ELIZABETH R. MEARS AND
L. LINDSEY MEARS
1046 w. fulton market, Chicago, il 60607
312.243.2780 / www.functionart.com
Email for information or images
Symbols & Language
Friday May 4, 2007
public reception 5-8 pm
continues through June 16.
While it can be argued at all visual art is intended to convey
meaning, it is especially true of text art. All too often however,
the art consists solely of the text itself. In this exhibition,
each of the works communicates on multiple levels; the 5 featured
artists incorporate text into their works, but as a supplement
- adding additional layers of meaning.
for example the work by Mike
Rollins (NY). Rollin's work is composed from stock
ticker symbols from the NYSE, presented in the long thin format
we're all used to seeing. Each smbol, with its attendant value,
has meaning - that is, the selling price for that particular stock
at a given moment in time. But stringing them together, as Rollins
does, to form phrases ranging from the pithy and familiar to obscure
literature, presents known information in a new way, asking us
to ascribe new meaning to the visual language we understand. Additionally,
his use of color and distortion “enables me to subversively
communicate a highly personal content. I want to see how far I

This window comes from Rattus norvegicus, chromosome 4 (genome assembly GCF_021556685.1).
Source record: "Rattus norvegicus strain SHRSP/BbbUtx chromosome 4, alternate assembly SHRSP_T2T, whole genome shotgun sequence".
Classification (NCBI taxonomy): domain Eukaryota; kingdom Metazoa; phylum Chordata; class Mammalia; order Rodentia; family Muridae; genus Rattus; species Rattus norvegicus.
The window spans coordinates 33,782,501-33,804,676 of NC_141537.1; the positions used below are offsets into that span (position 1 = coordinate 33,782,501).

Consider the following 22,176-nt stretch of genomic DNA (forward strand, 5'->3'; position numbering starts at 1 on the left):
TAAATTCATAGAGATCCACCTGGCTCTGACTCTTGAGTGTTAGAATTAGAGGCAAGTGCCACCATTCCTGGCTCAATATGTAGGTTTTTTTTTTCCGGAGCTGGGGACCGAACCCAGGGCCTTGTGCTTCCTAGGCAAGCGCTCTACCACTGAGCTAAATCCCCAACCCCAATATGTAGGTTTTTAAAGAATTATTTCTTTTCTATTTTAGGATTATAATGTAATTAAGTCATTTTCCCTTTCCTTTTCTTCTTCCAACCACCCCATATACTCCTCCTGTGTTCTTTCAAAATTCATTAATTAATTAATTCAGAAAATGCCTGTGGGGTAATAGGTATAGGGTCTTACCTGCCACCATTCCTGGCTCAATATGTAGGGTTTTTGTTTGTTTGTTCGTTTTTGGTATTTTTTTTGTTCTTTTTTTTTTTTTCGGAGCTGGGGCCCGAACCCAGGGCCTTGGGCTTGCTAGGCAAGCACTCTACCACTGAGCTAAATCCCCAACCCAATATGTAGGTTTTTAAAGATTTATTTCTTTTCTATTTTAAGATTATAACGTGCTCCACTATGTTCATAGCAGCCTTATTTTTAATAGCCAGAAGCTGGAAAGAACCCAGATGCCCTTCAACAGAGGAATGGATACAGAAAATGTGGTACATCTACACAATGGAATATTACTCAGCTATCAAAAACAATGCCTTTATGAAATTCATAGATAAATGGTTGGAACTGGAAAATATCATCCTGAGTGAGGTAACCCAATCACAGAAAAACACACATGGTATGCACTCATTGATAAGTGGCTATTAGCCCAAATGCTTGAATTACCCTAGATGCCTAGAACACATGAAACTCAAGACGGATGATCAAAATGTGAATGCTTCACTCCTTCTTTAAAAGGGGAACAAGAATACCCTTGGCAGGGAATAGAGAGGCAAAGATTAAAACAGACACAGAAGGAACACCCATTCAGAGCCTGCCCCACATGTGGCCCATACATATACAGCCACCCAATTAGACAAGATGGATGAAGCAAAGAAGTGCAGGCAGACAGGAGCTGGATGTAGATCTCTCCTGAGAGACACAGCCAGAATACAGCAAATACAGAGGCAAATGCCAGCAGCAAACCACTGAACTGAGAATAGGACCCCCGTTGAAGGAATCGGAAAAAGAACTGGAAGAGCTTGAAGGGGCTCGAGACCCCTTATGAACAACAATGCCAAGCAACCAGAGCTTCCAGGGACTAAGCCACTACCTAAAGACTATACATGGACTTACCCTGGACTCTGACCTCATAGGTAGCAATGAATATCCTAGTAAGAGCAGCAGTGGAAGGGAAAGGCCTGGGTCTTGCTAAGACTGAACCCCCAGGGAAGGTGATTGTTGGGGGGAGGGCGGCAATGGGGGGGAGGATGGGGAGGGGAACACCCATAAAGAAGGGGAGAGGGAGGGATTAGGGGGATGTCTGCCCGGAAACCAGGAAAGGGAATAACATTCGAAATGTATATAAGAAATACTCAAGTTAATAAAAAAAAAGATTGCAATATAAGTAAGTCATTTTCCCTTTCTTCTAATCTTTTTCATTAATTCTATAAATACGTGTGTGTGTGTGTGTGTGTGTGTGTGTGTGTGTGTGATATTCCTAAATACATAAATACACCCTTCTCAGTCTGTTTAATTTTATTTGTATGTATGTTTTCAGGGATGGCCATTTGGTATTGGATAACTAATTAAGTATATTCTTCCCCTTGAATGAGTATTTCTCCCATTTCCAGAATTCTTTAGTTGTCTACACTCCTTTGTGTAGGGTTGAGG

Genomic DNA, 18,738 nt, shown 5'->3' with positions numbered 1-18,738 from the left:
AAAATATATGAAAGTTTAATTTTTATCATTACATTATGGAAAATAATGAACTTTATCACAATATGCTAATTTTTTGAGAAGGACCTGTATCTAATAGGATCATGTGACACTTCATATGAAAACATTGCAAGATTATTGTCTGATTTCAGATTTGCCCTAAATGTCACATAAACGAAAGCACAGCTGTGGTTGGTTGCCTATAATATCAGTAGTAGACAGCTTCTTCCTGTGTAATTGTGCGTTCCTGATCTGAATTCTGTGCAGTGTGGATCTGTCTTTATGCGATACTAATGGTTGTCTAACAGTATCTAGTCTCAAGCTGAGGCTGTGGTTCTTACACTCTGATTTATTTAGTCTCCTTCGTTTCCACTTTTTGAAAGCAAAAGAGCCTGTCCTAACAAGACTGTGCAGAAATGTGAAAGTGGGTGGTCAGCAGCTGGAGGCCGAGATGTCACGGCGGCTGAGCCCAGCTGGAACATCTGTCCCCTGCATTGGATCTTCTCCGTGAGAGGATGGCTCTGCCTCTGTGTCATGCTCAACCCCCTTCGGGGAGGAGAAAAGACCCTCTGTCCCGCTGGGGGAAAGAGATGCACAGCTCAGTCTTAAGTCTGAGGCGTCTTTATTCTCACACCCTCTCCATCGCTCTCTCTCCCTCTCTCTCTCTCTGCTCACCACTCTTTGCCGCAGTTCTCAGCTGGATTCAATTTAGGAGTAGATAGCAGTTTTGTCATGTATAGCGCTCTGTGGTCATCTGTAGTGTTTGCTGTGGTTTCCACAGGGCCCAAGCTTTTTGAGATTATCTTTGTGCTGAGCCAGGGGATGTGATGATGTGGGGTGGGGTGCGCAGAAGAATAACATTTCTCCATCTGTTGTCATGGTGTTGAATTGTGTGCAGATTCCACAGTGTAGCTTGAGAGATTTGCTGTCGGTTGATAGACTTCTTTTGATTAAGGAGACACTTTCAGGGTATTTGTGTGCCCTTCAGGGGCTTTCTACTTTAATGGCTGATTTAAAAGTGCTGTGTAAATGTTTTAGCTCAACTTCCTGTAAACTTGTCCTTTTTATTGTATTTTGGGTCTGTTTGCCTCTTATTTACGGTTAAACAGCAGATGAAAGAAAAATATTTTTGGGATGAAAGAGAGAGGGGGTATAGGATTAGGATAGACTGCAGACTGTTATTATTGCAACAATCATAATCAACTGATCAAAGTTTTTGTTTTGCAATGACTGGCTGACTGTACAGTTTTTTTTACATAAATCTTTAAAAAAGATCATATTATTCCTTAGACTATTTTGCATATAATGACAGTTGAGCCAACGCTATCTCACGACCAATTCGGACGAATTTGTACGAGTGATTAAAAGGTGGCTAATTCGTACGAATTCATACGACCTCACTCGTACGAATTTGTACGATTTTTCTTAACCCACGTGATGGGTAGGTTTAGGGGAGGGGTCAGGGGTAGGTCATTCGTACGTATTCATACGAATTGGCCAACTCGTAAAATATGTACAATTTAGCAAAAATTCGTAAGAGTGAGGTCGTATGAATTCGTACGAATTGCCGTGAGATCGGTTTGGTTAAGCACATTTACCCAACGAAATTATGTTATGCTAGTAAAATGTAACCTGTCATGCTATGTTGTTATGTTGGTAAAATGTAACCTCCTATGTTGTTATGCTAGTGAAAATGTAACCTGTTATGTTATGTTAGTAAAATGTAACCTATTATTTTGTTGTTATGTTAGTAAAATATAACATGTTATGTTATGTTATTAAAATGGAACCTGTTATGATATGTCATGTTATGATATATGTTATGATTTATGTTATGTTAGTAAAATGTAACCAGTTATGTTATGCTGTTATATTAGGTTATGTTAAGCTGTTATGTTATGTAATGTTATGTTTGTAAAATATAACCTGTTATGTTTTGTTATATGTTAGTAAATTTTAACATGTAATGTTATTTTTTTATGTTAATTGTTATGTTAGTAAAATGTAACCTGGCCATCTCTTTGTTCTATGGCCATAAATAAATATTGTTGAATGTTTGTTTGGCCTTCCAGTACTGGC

can push the system before it turns into something new.”
Hansen takes snippets of text and bits of images
we recognize from advertising, and combines them in ways that
tell additional stories. Beyond evoking the nostalgia of Route
66, Hansen’s works ask that we consider a social issue such
as our appropriation of Native American icons and phrases (“Indiana
Indian”), or artificial stereotypes of females in society
Milne (IL), the approach is more one of documentation.
Milne endeavors in his works to record every “something”,
and present it in a way we can wrap our collective mind around.
For example, “Family” illustrates the interconnectedness
of family members and their relationships to one another –
while recording every hour each member has been alive. The resulting
work appears as a tapestry, furthering the message of interweaving.
family-related effort comes from mother-daughter team Elizabeth
R. and L. Lindsey Mears. Their glass “books”
incorporate both text and images, combining with the overall sculptural
form for a compelling, cohesive representation of human interaction
with and stewardship of Nature. While the text in these works
is perhaps the most forthright in the exhibition, that by no means
diminishes the impact.
the most subtle-use-of-text-award must go to Megan
Murphy who painstakingly lays down layers of text
and imagery in her works, only to reduce them to faint ghosts,
illegible yet with a strong presence.
will open with a free public reception on
Friday May 4, from 5-8 pm
and continue through June 16.
BACK TO FUNCTION+ART
1046 w. fulton market - Chicago IL 60607
312.243.2885 / www.functionart.com